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Richard Realf

Richard Realf (born 14 June 1832 in Framfield, East Sussex, England - died 28 October 1878 in Oakland, California) was a poet who lived in many places throughout the United States, and whose work was informed by these travels.

Early success

At the age of fifteen he began to write verses, and two years later he became amanuensis to a lady in Brighton. A traveling lecturer on phrenology recited some of young Realf's poems, as illustrations of ideality, and thereupon several literary people in Brighton sought him out and encouraged him. Under their patronage a collection of his poems was published, entitled "Guesses at the Beautiful" (London, 1852). Realf spent a year in Leicestershire, studying scientific agriculture, and in 1854 came to the United States.

Travels in the U.S.

After arriving in the U.S., Realf explored the slums of New York City, became a Five Points Missionary, and assisted in establishing there a course of cheap lectures and a self-improvement association. In 1856 he accompanied a party of free-state emigrants to Kansas, where he became a journalist and correspondent of several eastern newspapers. He made the acquaintance of John Brown, accompanied him to Canada, and was to be secretary of state in the provisional government that Brown projected. The movement being deferred for two years, Realf made a visit to England and a tour in the southern states. When Brown made his attempt at Harpers Ferry in October 1859, he was in Texas, where he was arrested and sent to Washington, D.C., being in imminent danger of lynching on the way.

Early in 1862 he enlisted in the 88th Illinois Volunteer Infantry Regiment, with which he served through the American Civil War. Some of his best lyrics were written in the field, and were widely circulated. After the war he was commissioned in a colored regiment, and in 1866 was mustered out with the rank of Captain and Brevet Lieutenant-Colonel.

In 1868 he established a school for freedmen in South Carolina, and a year later was made assessor of internal revenue for Edgefield district. He resigned this office in 1870, returned to the North and became a journalist and lecturer, residing in Pittsburgh, Pennsylvania. In 1873, he delivered a poem before the Society of the Army of the Cumberland and in 1874 wrote one for the Society of the Army of the Potomac. He was a described as a brilliant talker and a fine orator. Among his lectures were "Battle-Flashes" and "The Unwritten Story of the Martyr of Harpers Ferry". His most admired poems are "My Slain", "An Old Man's Idyll", "Indirection", and the verses that he wrote just before he took the poison that ended his life.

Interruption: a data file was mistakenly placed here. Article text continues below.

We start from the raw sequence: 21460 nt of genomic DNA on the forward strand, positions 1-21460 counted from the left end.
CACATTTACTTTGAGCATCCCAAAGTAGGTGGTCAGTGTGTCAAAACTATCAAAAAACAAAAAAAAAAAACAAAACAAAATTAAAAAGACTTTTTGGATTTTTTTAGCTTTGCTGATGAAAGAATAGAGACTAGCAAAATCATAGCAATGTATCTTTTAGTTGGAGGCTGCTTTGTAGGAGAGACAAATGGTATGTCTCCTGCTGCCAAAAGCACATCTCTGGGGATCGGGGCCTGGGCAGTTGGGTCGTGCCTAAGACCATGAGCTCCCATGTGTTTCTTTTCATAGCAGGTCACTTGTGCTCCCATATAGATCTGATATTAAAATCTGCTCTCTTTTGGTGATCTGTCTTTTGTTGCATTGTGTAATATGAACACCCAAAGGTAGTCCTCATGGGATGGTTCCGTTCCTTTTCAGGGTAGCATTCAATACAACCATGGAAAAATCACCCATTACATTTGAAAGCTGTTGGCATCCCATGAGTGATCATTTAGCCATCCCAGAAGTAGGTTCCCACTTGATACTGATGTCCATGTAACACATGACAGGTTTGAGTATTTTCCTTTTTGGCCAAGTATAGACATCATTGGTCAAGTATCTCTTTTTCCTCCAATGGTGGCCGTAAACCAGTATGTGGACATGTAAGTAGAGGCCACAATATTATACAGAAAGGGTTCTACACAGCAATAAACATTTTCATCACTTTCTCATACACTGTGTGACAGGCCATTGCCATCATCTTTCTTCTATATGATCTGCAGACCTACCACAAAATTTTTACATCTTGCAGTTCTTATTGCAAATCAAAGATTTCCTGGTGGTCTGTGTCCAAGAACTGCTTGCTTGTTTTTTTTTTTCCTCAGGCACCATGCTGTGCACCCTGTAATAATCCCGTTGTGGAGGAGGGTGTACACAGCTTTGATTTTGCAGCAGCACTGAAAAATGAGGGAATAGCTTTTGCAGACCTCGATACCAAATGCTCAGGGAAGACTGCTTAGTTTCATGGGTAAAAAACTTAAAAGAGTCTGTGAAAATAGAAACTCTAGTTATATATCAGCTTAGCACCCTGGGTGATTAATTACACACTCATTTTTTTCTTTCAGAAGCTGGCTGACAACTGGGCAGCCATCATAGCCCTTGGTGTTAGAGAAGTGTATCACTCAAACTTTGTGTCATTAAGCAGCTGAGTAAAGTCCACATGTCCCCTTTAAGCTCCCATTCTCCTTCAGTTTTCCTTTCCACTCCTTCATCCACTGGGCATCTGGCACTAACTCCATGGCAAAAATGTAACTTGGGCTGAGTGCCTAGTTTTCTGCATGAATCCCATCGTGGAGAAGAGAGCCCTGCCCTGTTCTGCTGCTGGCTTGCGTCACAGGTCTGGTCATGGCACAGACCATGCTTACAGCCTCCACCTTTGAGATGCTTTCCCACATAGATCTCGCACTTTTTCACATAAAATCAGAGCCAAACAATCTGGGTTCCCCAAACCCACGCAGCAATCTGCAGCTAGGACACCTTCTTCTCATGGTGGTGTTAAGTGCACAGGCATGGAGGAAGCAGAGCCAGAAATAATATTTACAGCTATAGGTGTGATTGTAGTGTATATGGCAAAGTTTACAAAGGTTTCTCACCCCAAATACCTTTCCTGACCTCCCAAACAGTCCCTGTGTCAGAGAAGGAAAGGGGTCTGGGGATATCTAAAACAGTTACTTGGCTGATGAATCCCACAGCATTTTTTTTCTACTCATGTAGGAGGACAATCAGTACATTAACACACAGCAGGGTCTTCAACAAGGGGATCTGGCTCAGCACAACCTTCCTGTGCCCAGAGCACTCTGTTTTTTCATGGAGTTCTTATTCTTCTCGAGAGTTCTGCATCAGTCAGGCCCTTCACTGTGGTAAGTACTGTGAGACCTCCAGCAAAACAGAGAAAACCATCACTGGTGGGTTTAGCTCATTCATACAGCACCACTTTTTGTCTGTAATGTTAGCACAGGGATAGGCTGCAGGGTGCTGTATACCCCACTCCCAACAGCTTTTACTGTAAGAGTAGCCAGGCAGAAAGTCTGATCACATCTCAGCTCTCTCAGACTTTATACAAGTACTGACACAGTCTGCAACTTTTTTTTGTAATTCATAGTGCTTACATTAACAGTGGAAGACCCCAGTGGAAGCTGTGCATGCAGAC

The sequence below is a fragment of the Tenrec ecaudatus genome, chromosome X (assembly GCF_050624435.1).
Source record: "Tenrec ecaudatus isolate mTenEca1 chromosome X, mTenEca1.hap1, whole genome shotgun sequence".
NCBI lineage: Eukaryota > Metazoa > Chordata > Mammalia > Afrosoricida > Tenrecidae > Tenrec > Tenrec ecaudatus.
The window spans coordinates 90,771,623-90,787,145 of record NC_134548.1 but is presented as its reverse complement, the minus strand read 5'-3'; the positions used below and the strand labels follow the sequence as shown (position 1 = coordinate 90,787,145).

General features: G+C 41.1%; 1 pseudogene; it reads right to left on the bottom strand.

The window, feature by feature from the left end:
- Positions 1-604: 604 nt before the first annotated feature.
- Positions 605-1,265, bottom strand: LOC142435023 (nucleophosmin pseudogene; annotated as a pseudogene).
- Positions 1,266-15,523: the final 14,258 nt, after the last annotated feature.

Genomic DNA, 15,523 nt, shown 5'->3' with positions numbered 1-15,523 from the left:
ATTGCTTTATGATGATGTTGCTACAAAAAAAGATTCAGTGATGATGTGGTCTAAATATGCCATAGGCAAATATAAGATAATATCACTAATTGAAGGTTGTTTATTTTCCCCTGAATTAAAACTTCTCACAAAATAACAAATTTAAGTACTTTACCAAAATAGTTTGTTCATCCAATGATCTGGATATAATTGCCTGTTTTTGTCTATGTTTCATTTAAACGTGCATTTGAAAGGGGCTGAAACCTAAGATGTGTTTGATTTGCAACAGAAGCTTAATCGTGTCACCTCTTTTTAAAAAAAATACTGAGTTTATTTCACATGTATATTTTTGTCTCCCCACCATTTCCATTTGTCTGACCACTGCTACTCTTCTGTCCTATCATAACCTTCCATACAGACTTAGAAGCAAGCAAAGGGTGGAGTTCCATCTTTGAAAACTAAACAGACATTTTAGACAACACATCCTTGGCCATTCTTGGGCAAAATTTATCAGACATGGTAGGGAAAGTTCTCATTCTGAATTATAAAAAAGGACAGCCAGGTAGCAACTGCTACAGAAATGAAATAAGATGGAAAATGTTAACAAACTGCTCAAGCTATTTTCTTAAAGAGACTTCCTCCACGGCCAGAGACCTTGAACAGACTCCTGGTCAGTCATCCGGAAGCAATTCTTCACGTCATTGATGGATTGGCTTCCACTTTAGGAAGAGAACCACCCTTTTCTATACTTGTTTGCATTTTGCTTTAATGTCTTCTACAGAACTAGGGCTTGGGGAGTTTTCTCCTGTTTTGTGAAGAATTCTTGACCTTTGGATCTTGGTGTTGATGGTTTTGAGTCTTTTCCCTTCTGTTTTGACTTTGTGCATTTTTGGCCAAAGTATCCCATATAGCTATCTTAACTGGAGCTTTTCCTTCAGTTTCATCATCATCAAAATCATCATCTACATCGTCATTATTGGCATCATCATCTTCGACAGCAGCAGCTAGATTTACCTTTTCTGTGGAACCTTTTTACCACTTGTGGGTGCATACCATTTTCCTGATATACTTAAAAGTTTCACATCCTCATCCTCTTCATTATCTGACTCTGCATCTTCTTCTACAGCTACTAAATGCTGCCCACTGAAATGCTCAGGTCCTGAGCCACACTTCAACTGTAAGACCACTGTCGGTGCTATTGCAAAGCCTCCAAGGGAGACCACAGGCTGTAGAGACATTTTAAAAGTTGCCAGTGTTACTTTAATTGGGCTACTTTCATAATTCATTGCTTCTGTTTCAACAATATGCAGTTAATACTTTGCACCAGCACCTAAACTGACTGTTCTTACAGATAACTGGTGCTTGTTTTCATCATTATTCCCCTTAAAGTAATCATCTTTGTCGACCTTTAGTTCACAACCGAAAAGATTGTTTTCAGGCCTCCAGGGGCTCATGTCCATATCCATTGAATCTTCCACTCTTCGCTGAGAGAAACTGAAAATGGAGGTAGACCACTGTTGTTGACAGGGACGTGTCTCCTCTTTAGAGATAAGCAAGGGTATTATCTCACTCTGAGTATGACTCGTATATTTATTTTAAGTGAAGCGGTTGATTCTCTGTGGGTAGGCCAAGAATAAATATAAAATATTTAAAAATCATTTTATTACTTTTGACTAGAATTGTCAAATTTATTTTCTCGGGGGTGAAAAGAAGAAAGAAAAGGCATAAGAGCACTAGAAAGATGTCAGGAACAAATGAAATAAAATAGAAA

After a failed attempt the previous evening, Realf killed himself by taking chloral/chloral hydrate and laudanum at the Windsor House in Oakland, California on October 28, 1878.[1] He committed suicide in consequence of an unfortunate marriage and an imperfect divorce. He appointed as his literary executor Colonel Richard J. Hinton, who, after an initial gathering of the poet's scattered fragments performed by Ina Coolbrith, completed the collection of Realf's poems for publication, together with a biographical sketch, in 1888. Realf is buried in Section OSA, Row 72, Grave #4 of the San Francisco National Cemetery located in the Presidio of San Francisco, California.


  1. Rathmell, George W. (2002). A Passport to Hell: The Mystery of Richard Realf. Lincoln, Nebraska: Authors Choice Press. pp. ix, 134. ISBN 9780595212514. Retrieved September 12, 2011. 

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